Two days ago, Pastor Walter Mitty decided to go to the military and police supply store on Main Street and pick up Swiss Army knives for his two nephews who had gotten into camping during the summer.

Before going inside, the pastor of Poplar Park Community Church paused for a minute to calm himself. Truth be told, Sarge, the owner, irritated him to no end. He had been repeating over and over on Facebook the Big Lie about the election, as if repetition would finally wear Poplar Parkers down to where they would believe the lie even without any evidence.

What’s more, Sarge had referred to him as a bleeding heart liberal when Mitty posted on Facebook that we should welcome immigrants at the border because Jesus said we should welcome strangers.

Before entering the store, he noticed a big sign the owner had put in the front window. “This Veterans Day,” said the sign, “say thank you to those of us who served our country in defense of freedom.”

“Hmm,” thought Mitty, “I can support that. I’ll try mentioning the sign to Sarge as a way of finding some common ground.”

So he took a deep breath, said a short prayer and opened the front door.

“Hey Sarge,” said Mitty in the most pleasant voice he could muster. “I really like that sign you put up in the window.”

“Would you have even remembered that November 11 is Veterans Day if I hadn’t put up the sign?”

“Ouch,” is what Pastor Walt said to himself.

“Well, um, actually no, Sarge,” is what he said out loud.

“You’ve never been in the military, Rev, have you?”

“Maybe I should buy those Swiss Army knives somewhere else,” thought Mitty, realizing that he was thinking one thing in this conversation and saying another.

As he regained his composure, Mitty noticed that Sarge was wearing a camouflage baseball cap with a patch showing a yellow flag with three horizontal red stripes sewed on the front, so he decided to rewind the conversation and start over by saying, “You’re a Vietnam Vet, right Sarge?”

“Damn right and proud of it. All you liberals can say about that war is all of the atrocities we Americans committed. All you college student types were busy dodging the draft. If you never served, how do you know what really went down over there? And these days I don’t see many of you so called progressives volunteering to defend our freedoms by joining the army.”

“That didn’t work so well,” thought Mitty, so he made his purchase, decided that discretion is the better part of valor and made a hasty retreat. 

Pastor Mitty always thought of himself as a bridge builder, so his brief interaction with Sarge bothered him all the way home. The first thing he did after hanging up his coat was to call his neighbor.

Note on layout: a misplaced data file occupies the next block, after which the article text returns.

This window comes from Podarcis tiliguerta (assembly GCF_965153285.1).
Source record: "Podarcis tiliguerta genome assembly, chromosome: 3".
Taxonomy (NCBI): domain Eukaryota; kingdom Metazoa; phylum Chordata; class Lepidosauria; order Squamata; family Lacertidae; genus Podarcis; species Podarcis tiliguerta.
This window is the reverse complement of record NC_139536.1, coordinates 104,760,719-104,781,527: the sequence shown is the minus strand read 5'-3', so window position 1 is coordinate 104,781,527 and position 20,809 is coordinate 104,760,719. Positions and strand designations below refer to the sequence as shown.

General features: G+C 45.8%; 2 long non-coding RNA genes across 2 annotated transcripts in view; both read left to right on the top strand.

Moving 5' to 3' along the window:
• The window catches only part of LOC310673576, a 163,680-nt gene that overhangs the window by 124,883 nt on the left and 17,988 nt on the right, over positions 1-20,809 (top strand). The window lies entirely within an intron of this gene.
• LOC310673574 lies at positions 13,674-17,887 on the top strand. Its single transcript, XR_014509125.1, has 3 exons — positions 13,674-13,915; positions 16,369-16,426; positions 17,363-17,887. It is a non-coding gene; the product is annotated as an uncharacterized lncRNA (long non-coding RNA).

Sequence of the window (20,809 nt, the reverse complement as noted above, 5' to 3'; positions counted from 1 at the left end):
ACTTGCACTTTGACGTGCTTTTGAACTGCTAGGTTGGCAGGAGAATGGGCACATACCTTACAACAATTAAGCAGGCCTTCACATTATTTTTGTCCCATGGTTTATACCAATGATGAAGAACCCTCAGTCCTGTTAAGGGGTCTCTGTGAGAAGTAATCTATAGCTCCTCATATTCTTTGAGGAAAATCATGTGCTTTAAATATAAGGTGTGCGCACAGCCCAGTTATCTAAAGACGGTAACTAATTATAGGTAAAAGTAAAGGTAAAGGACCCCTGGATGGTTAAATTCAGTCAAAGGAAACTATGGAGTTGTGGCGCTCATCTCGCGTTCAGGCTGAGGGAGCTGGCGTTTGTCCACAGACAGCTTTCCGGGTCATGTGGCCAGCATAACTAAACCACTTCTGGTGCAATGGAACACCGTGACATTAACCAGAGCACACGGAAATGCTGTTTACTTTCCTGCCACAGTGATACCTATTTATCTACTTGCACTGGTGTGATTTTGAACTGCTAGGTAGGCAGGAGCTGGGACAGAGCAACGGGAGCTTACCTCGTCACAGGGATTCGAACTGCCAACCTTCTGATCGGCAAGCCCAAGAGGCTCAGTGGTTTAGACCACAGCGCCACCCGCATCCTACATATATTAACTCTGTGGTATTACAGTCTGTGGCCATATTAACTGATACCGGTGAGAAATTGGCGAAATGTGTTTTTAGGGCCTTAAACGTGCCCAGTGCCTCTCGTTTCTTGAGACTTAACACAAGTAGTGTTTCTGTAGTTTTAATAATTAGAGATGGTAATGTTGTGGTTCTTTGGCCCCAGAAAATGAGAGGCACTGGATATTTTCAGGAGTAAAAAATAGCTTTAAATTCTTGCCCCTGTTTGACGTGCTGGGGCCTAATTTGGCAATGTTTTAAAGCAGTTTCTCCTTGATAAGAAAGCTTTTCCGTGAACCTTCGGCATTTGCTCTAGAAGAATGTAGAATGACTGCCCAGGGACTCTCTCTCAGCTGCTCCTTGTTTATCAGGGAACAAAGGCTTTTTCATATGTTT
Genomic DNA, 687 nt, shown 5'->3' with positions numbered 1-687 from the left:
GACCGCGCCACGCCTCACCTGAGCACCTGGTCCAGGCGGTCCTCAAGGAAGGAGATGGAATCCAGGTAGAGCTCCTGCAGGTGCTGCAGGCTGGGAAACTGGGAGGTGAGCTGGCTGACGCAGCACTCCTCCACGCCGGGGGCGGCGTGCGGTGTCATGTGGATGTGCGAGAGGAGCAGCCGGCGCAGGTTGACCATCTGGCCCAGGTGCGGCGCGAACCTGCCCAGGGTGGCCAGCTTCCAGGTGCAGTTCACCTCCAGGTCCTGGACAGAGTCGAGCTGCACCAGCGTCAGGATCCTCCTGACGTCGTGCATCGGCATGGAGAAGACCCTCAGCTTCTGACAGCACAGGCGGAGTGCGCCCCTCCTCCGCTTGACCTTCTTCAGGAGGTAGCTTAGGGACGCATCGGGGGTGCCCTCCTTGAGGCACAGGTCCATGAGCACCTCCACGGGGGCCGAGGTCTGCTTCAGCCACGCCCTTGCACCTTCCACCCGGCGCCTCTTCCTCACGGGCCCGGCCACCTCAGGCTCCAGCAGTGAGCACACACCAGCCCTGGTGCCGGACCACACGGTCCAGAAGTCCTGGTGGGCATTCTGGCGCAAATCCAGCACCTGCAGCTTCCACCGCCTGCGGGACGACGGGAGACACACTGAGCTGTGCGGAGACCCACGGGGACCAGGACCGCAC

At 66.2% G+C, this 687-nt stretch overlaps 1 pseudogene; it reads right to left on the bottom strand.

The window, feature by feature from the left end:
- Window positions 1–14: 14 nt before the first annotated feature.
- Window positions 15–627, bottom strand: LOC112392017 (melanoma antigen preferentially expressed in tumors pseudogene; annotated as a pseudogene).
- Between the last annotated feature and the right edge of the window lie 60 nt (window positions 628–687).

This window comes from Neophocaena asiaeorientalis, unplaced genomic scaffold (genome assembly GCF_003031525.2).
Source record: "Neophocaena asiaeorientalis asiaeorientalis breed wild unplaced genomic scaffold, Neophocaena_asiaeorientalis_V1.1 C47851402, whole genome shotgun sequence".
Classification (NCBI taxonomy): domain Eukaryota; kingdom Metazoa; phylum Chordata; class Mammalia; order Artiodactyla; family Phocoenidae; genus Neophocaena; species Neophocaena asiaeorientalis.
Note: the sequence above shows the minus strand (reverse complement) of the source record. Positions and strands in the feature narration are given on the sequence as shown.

“Hey, Walt. What’s up?” Michael as usual was glad to hear his friend’s voice.

After listening to his best friend’s account of what happened at the military and police store, Michael laughed and said, “Bad toilet training, Walt. Bad toilet training.”

“No, seriously, Michael. I was trying to take the road less traveled and an IED exploded in my face.”

“And you’re having a hard time loving your enemy and praying for those who persecute you, right?”

In spite of himself, Mitty had to laugh and said, “I hate it when you quote Scripture at me, Michael.”

After a moment of silence, Mitty found himself using the word “seriously” again. “But seriously, Michael, does Sarge have a point? I mean, I haven’t a clue about what he went through in Nam. And these days, only 1% of Americans serve in the military.”

Michael considered what his friend had said while Mitty continued. “Sarge and Tammy Duckworth both flew in choppers, but that’s where the similarity ends. He was a door gunner; she was a pilot. He graduated from high school a couple months before getting drafted. She had a college diploma. When we watch the Newshour or read the Times online, do we ever hear the perspective of a PFC?”

“So,” said Michael after his friend had finished, “are you saying you and I are more like Senator Duckworth than Sarge? And that because Sarge isn’t good with words it doesn’t mean he doesn’t have a perspective worth taking seriously … even if we have to dig for it a little bit?”

Mitty again had to laugh. “Not only do I hate it when you quote Scripture at me, Michael. I also hate it when you complete my thoughts before I think them.”

After they finished their phone conversation, Pastor Walt got to thinking. When his Jewish friend quoted Jesus about loving your enemies and praying for those who persecute you, he did feel unfairly judged a little. He knew Michael wasn’t out to get him with his comment. 

But still. 

Did Michael have a point? And did Sarge also have a point even if he didn’t know how to put it into words very well? 

“If I had just put more effort into listening instead of feeling defensive,” said Pastor Walt to himself, “would I have learned something? If nothing else, about myself?

In the internal debate going on inside him one side wanted to protest that Sarge had started it and another part immediately realized that being childish and blaming wouldn’t bridge our polarized cultural chasm and that being a grown up means taking responsibility for your own feelings.

Later that evening, when he processed the day one more time before going to bed, the one thing he was sure of was that being an adult is hard work.

Tom Holmes writes a regular column in our sister publication, the Forest Park Review.

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Tom Holmes

Tom's been writing about religion – broadly defined – for years in the Journal. Tom's experience as a retired minister and his curiosity about matters of faith will make for an always insightful exploration...